What Happens When You Are Named The Executor of a Will
If you are named as an executor for someone's will you should consider it an honor. That person believes that you have the ability to settle debts, distribute assets and complete all the tasks necessary to close out their estate.
Even though you are not required to accept this position, most executors feel compelled to comply with the wishes of their dear friend or family member.
Typically an executor is a close relative or a spouse. The executor may also be a beneficiary in the will, a pretty common occurrence.
Duties of an Executor
The executor of an estate has many responsibilities and duties.
- File the will. The will and the death certificate must be filed with the county probate court. This is necessary even if the assets may all go to the surviving spouse. Once the will is filed with the courts, the court clerk will issue you the letters testamentary, making you the fiduciary of the decedent’s estate.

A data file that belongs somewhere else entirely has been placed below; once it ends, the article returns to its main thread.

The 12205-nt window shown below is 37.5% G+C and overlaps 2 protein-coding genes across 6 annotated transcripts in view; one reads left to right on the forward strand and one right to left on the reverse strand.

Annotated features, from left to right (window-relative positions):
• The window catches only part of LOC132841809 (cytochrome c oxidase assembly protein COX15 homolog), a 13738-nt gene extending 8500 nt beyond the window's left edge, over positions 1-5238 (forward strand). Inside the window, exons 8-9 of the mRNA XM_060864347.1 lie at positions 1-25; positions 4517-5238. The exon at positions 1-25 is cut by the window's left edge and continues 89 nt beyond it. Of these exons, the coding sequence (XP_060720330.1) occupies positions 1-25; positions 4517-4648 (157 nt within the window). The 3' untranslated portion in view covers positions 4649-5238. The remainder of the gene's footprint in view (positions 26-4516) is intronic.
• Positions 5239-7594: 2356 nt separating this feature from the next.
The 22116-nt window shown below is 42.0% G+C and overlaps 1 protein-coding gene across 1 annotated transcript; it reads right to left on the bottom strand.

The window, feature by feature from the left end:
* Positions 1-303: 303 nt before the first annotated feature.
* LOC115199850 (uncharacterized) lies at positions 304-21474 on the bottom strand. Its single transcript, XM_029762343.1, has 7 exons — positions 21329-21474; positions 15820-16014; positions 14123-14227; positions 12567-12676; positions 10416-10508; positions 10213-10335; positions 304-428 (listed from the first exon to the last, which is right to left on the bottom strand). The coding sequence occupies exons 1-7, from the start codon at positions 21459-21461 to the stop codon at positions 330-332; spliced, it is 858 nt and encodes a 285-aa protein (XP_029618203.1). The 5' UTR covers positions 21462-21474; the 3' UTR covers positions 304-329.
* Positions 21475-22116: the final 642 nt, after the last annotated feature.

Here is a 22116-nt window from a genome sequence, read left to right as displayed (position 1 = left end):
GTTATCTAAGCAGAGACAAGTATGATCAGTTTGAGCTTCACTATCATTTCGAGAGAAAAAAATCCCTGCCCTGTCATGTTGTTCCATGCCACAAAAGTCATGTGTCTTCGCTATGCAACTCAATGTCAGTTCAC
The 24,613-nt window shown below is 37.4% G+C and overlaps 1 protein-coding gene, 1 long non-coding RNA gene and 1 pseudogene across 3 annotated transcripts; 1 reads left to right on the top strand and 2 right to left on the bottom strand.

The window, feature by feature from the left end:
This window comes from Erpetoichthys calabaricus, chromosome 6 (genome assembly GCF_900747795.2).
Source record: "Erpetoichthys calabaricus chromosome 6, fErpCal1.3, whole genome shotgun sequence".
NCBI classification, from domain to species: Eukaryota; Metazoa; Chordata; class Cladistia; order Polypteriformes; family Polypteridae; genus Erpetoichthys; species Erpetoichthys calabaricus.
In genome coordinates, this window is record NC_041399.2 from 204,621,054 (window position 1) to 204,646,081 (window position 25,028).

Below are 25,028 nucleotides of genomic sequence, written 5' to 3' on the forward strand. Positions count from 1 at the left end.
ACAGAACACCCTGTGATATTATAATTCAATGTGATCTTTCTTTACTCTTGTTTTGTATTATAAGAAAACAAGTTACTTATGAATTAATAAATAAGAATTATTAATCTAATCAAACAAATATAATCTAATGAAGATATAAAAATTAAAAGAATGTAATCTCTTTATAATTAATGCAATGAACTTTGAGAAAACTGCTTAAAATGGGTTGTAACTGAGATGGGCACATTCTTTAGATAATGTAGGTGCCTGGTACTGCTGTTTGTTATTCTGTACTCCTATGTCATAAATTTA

- Open an estate account. You will use this to pay all debts, expenses, and taxes.
- Notify others. The executor must notify friends, family, financial institutions, and government agencies, including Medicare, insurance companies, social security administration, banks, etc.
- Pay debts and taxes. All debts should be paid before any assets are distributed.
- Locate and manage assets. Assets are anything inside the decedent’s home, any cars in their name, rental property, and their primary residence. All assets should be protected and maintained until the probate process is complete.
- Distribute all assets. Once all debts and taxes are paid, all assets should be distributed.
Estate executors are usually paid for their duties. If the decedent does not specify an amount, the court will decide. Any compensation received from these fiduciary duties should be reported as income on tax returns.
Learn more about things you should know before accepting the role of executor here.
Kevin Miller is ready to assist you in creating an estate plan so you are not caught off guard in an uncertain time. It is important that you make creating a will a priority, regardless of your age or amount of assets. Kevin Miller has extensive experience in estate planning and will put your interests first. Contact us or call us at 405-443-5100 if you have questions. We are here to help.